US demographic factors and the housing market

If you look at the US housing market a reasonable hypothesis is that the US has a Detroit style structural oversupply of housing units. Expectations that immigration and population growth are going to ensure the units will be absorbed may be misplaced. Indeed as the US economy worsens we may well see stagnant population levels as opposed to slow but steady increase.

There are several factors that point towards the possibility of a real oversupply but the interesting one is questioning the population growth rate in the US going forward. As unemployment swells the backlash against immigration will grow steadily. And many that immigrated who face difficulties will decide to move back with friends and family or return to their country of origin. Next  as jobs become uncertain people will delay having children and the birth rate will fall.

If one can conclude that population growth will probably be stagnant in the future the housing market will be stagnant at best.

Regarding illegal immigration, it’s doubtful that migrant flows are nearly what they were during the boom years or even still net positive.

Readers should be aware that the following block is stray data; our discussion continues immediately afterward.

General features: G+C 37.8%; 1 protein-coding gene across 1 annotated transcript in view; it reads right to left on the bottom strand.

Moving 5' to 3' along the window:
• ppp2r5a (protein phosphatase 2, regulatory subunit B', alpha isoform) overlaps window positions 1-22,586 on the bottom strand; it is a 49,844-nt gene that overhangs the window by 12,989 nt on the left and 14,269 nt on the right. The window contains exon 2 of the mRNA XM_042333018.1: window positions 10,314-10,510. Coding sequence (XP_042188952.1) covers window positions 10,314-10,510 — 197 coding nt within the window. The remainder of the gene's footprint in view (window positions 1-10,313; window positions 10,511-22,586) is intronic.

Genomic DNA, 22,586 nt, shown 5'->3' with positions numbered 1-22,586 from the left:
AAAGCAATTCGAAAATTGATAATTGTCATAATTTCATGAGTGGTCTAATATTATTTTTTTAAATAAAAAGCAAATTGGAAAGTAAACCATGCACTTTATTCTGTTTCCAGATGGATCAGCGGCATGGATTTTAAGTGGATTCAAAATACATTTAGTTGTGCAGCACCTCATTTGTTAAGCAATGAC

In recent years the US population has been growing at 1% per year or 3 million people. There is evidence that a lot of people will be delaying having kids due to hard times.  Here is a chart created by Calculated Risk recently that shows a recent inflection point in births:

I think that the Detroit style oversupply is concentrated in Nichigan, FL AZ, and NV.  US Census shows that 17% of Florida’s  population was 65% or older. That’s a big chunk of housing occupancy that is going to go away permanently over time.

Here are the five states with the greatest proportion of residents 65 and over:

1        Florida:                 16.5 %
2       West Virginia:     15.0 %
3       Pennsylvania:     14.7 %
4       North Dakota:     14.1 %
5       Iowa:                       13.9 %


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